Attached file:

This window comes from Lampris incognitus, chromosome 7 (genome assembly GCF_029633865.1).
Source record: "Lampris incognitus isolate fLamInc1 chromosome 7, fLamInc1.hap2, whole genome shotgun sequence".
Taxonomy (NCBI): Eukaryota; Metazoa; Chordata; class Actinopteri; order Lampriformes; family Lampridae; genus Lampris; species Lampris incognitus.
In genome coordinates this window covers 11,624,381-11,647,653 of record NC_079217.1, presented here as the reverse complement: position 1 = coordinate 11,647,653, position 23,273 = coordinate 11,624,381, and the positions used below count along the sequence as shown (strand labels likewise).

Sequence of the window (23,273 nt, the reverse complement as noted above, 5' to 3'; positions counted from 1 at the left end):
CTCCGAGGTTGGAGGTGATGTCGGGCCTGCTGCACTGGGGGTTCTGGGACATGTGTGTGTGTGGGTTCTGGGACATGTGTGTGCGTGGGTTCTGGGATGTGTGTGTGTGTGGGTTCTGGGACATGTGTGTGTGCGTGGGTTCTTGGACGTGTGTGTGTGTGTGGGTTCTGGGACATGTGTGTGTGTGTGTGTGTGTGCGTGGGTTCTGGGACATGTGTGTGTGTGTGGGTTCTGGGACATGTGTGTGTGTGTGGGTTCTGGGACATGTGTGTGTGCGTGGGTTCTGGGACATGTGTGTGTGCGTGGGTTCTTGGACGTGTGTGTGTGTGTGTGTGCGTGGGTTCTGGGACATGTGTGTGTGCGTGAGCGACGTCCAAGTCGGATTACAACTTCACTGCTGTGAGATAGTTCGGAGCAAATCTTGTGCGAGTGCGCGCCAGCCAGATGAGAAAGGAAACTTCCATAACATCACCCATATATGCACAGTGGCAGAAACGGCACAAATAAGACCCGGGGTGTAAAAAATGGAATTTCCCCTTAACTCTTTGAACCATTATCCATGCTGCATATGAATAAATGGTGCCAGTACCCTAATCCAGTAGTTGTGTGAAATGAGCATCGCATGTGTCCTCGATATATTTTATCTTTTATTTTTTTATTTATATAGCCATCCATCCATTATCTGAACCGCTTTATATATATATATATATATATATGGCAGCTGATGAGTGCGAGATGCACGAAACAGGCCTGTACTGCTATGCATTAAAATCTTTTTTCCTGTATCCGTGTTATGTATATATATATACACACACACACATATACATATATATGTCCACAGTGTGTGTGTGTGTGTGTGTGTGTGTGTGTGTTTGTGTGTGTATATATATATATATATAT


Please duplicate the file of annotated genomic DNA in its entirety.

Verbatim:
This window comes from Lampris incognitus, chromosome 7 (genome assembly GCF_029633865.1).
Source record: "Lampris incognitus isolate fLamInc1 chromosome 7, fLamInc1.hap2, whole genome shotgun sequence".
Taxonomy (NCBI): Eukaryota; Metazoa; Chordata; class Actinopteri; order Lampriformes; family Lampridae; genus Lampris; species Lampris incognitus.
In genome coordinates this window covers 11,624,381-11,647,653 of record NC_079217.1, presented here as the reverse complement: position 1 = coordinate 11,647,653, position 23,273 = coordinate 11,624,381, and the positions used below count along the sequence as shown (strand labels likewise).

Sequence of the window (23,273 nt, the reverse complement as noted above, 5' to 3'; positions counted from 1 at the left end):
CTCCGAGGTTGGAGGTGATGTCGGGCCTGCTGCACTGGGGGTTCTGGGACATGTGTGTGTGTGGGTTCTGGGACATGTGTGTGCGTGGGTTCTGGGATGTGTGTGTGTGTGGGTTCTGGGACATGTGTGTGTGCGTGGGTTCTTGGACGTGTGTGTGTGTGTGGGTTCTGGGACATGTGTGTGTGTGTGTGTGTGTGCGTGGGTTCTGGGACATGTGTGTGTGTGTGGGTTCTGGGACATGTGTGTGTGTGTGGGTTCTGGGACATGTGTGTGTGCGTGGGTTCTGGGACATGTGTGTGTGCGTGGGTTCTTGGACGTGTGTGTGTGTGTGTGTGCGTGGGTTCTGGGACATGTGTGTGTGCGTGAGCGACGTCCAAGTCGGATTACAACTTCACTGCTGTGAGATAGTTCGGAGCAAATCTTGTGCGAGTGCGCGCCAGCCAGATGAGAAAGGAAACTTCCATAACATCACCCATATATGCACAGTGGCAGAAACGGCACAAATAAGACCCGGGGTGTAAAAAATGGAATTTCCCCTTAACTCTTTGAACCATTATCCATGCTGCATATGAATAAATGGTGCCAGTACCCTAATCCAGTAGTTGTGTGAAATGAGCATCGCATGTGTCCTCGATATATTTTATCTTTTATTTTTTTATTTATATAGCCATCCATCCATTATCTGAACCGCTTTATATATATATATATATATATATGGCAGCTGATGAGTGCGAGATGCACGAAACAGGCCTGTACTGCTATGCATTAAAATCTTTTTTCCTGTATCCGTGTTATGTATATATATATACACACACACACATATACATATATATGTCCACAGTGTGTGTGTGTGTGTGTGTGTGTGTGTGTGTTTGTGTGTGTATATATATATATATATAT